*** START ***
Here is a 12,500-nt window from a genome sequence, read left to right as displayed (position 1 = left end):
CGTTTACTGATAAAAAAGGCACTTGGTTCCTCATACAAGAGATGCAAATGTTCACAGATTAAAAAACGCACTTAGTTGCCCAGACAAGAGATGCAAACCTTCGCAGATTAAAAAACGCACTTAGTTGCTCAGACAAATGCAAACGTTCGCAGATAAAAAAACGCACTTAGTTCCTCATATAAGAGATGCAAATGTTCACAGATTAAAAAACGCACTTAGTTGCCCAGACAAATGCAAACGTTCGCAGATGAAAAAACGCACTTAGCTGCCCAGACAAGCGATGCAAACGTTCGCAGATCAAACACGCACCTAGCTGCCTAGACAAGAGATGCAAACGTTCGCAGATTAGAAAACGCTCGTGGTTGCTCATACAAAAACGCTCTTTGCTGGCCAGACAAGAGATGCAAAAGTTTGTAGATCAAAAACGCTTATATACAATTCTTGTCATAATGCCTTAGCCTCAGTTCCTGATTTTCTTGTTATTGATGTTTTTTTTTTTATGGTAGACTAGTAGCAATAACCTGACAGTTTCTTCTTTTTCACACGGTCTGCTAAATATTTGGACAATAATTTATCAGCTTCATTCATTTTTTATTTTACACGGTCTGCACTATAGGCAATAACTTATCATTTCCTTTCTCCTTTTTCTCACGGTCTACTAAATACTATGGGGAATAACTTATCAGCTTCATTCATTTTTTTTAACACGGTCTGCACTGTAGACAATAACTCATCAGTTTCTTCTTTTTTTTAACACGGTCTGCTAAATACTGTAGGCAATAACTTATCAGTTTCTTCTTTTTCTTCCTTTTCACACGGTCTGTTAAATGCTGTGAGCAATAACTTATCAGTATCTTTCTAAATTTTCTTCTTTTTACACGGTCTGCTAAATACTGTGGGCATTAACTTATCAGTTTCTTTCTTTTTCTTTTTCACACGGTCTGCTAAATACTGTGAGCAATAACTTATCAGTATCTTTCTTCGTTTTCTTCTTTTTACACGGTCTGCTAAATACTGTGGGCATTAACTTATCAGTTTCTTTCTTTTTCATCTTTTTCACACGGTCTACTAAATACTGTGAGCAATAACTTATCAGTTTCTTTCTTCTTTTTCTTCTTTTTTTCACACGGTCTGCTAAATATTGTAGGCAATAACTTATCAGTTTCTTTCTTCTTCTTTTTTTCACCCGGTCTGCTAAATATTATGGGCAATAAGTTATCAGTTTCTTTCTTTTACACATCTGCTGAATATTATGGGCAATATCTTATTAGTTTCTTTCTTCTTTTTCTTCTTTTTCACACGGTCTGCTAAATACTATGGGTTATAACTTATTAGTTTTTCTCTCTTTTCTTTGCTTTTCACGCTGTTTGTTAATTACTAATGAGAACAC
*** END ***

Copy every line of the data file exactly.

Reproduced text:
Here is a 12,500-nt window from a genome sequence, read left to right as displayed (position 1 = left end):
CGTTTACTGATAAAAAAGGCACTTGGTTCCTCATACAAGAGATGCAAATGTTCACAGATTAAAAAACGCACTTAGTTGCCCAGACAAGAGATGCAAACCTTCGCAGATTAAAAAACGCACTTAGTTGCTCAGACAAATGCAAACGTTCGCAGATAAAAAAACGCACTTAGTTCCTCATATAAGAGATGCAAATGTTCACAGATTAAAAAACGCACTTAGTTGCCCAGACAAATGCAAACGTTCGCAGATGAAAAAACGCACTTAGCTGCCCAGACAAGCGATGCAAACGTTCGCAGATCAAACACGCACCTAGCTGCCTAGACAAGAGATGCAAACGTTCGCAGATTAGAAAACGCTCGTGGTTGCTCATACAAAAACGCTCTTTGCTGGCCAGACAAGAGATGCAAAAGTTTGTAGATCAAAAACGCTTATATACAATTCTTGTCATAATGCCTTAGCCTCAGTTCCTGATTTTCTTGTTATTGATGTTTTTTTTTTTATGGTAGACTAGTAGCAATAACCTGACAGTTTCTTCTTTTTCACACGGTCTGCTAAATATTTGGACAATAATTTATCAGCTTCATTCATTTTTTATTTTACACGGTCTGCACTATAGGCAATAACTTATCATTTCCTTTCTCCTTTTTCTCACGGTCTACTAAATACTATGGGGAATAACTTATCAGCTTCATTCATTTTTTTTAACACGGTCTGCACTGTAGACAATAACTCATCAGTTTCTTCTTTTTTTTAACACGGTCTGCTAAATACTGTAGGCAATAACTTATCAGTTTCTTCTTTTTCTTCCTTTTCACACGGTCTGTTAAATGCTGTGAGCAATAACTTATCAGTATCTTTCTAAATTTTCTTCTTTTTACACGGTCTGCTAAATACTGTGGGCATTAACTTATCAGTTTCTTTCTTTTTCTTTTTCACACGGTCTGCTAAATACTGTGAGCAATAACTTATCAGTATCTTTCTTCGTTTTCTTCTTTTTACACGGTCTGCTAAATACTGTGGGCATTAACTTATCAGTTTCTTTCTTTTTCATCTTTTTCACACGGTCTACTAAATACTGTGAGCAATAACTTATCAGTTTCTTTCTTCTTTTTCTTCTTTTTTTCACACGGTCTGCTAAATATTGTAGGCAATAACTTATCAGTTTCTTTCTTCTTCTTTTTTTCACCCGGTCTGCTAAATATTATGGGCAATAAGTTATCAGTTTCTTTCTTTTACACATCTGCTGAATATTATGGGCAATATCTTATTAGTTTCTTTCTTCTTTTTCTTCTTTTTCACACGGTCTGCTAAATACTATGGGTTATAACTTATTAGTTTTTCTCTCTTTTCTTTGCTTTTCACGCTGTTTGTTAATTACTAATGAGAACAC